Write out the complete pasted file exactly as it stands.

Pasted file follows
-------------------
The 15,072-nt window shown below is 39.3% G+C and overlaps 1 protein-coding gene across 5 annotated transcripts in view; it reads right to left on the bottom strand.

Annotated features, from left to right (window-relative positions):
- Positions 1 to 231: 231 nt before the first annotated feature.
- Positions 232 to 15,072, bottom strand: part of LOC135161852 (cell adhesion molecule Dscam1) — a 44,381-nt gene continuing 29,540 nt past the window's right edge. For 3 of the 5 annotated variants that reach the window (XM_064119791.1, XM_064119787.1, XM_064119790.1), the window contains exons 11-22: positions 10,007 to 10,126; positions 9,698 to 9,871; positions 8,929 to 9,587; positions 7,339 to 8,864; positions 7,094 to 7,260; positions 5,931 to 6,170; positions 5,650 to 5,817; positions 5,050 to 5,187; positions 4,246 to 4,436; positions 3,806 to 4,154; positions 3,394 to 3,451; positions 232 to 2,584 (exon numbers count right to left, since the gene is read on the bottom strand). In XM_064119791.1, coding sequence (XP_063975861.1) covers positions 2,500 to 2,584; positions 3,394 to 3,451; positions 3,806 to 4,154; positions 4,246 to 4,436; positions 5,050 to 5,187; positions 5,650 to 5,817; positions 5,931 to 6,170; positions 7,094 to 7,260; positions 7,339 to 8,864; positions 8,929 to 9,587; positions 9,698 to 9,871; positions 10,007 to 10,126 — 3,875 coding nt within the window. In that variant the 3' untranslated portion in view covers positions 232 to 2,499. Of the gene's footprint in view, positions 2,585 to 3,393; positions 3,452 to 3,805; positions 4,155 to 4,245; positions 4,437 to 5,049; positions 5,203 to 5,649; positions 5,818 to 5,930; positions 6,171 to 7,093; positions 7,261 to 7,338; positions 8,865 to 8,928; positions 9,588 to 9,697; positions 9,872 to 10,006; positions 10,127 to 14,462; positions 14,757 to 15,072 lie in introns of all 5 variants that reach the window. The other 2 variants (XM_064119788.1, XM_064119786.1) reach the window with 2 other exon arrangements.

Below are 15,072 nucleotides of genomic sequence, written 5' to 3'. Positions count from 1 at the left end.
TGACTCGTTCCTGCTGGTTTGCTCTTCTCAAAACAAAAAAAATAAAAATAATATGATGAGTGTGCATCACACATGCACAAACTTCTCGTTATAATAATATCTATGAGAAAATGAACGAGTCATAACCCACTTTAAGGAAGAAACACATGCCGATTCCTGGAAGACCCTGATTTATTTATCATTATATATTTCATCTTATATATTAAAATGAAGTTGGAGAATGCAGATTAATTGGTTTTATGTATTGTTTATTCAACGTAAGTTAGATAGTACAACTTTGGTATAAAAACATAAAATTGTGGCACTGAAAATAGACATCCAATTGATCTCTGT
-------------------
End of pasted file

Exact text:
The 15,072-nt window shown below is 39.3% G+C and overlaps 1 protein-coding gene across 5 annotated transcripts in view; it reads right to left on the bottom strand.

Annotated features, from left to right (window-relative positions):
- Positions 1 to 231: 231 nt before the first annotated feature.
- Positions 232 to 15,072, bottom strand: part of LOC135161852 (cell adhesion molecule Dscam1) — a 44,381-nt gene continuing 29,540 nt past the window's right edge. For 3 of the 5 annotated variants that reach the window (XM_064119791.1, XM_064119787.1, XM_064119790.1), the window contains exons 11-22: positions 10,007 to 10,126; positions 9,698 to 9,871; positions 8,929 to 9,587; positions 7,339 to 8,864; positions 7,094 to 7,260; positions 5,931 to 6,170; positions 5,650 to 5,817; positions 5,050 to 5,187; positions 4,246 to 4,436; positions 3,806 to 4,154; positions 3,394 to 3,451; positions 232 to 2,584 (exon numbers count right to left, since the gene is read on the bottom strand). In XM_064119791.1, coding sequence (XP_063975861.1) covers positions 2,500 to 2,584; positions 3,394 to 3,451; positions 3,806 to 4,154; positions 4,246 to 4,436; positions 5,050 to 5,187; positions 5,650 to 5,817; positions 5,931 to 6,170; positions 7,094 to 7,260; positions 7,339 to 8,864; positions 8,929 to 9,587; positions 9,698 to 9,871; positions 10,007 to 10,126 — 3,875 coding nt within the window. In that variant the 3' untranslated portion in view covers positions 232 to 2,499. Of the gene's footprint in view, positions 2,585 to 3,393; positions 3,452 to 3,805; positions 4,155 to 4,245; positions 4,437 to 5,049; positions 5,203 to 5,649; positions 5,818 to 5,930; positions 6,171 to 7,093; positions 7,261 to 7,338; positions 8,865 to 8,928; positions 9,588 to 9,697; positions 9,872 to 10,006; positions 10,127 to 14,462; positions 14,757 to 15,072 lie in introns of all 5 variants that reach the window. The other 2 variants (XM_064119788.1, XM_064119786.1) reach the window with 2 other exon arrangements.

Below are 15,072 nucleotides of genomic sequence, written 5' to 3'. Positions count from 1 at the left end.
TGACTCGTTCCTGCTGGTTTGCTCTTCTCAAAACAAAAAAAATAAAAATAATATGATGAGTGTGCATCACACATGCACAAACTTCTCGTTATAATAATATCTATGAGAAAATGAACGAGTCATAACCCACTTTAAGGAAGAAACACATGCCGATTCCTGGAAGACCCTGATTTATTTATCATTATATATTTCATCTTATATATTAAAATGAAGTTGGAGAATGCAGATTAATTGGTTTTATGTATTGTTTATTCAACGTAAGTTAGATAGTACAACTTTGGTATAAAAACATAAAATTGTGGCACTGAAAATAGACATCCAATTGATCTCTGT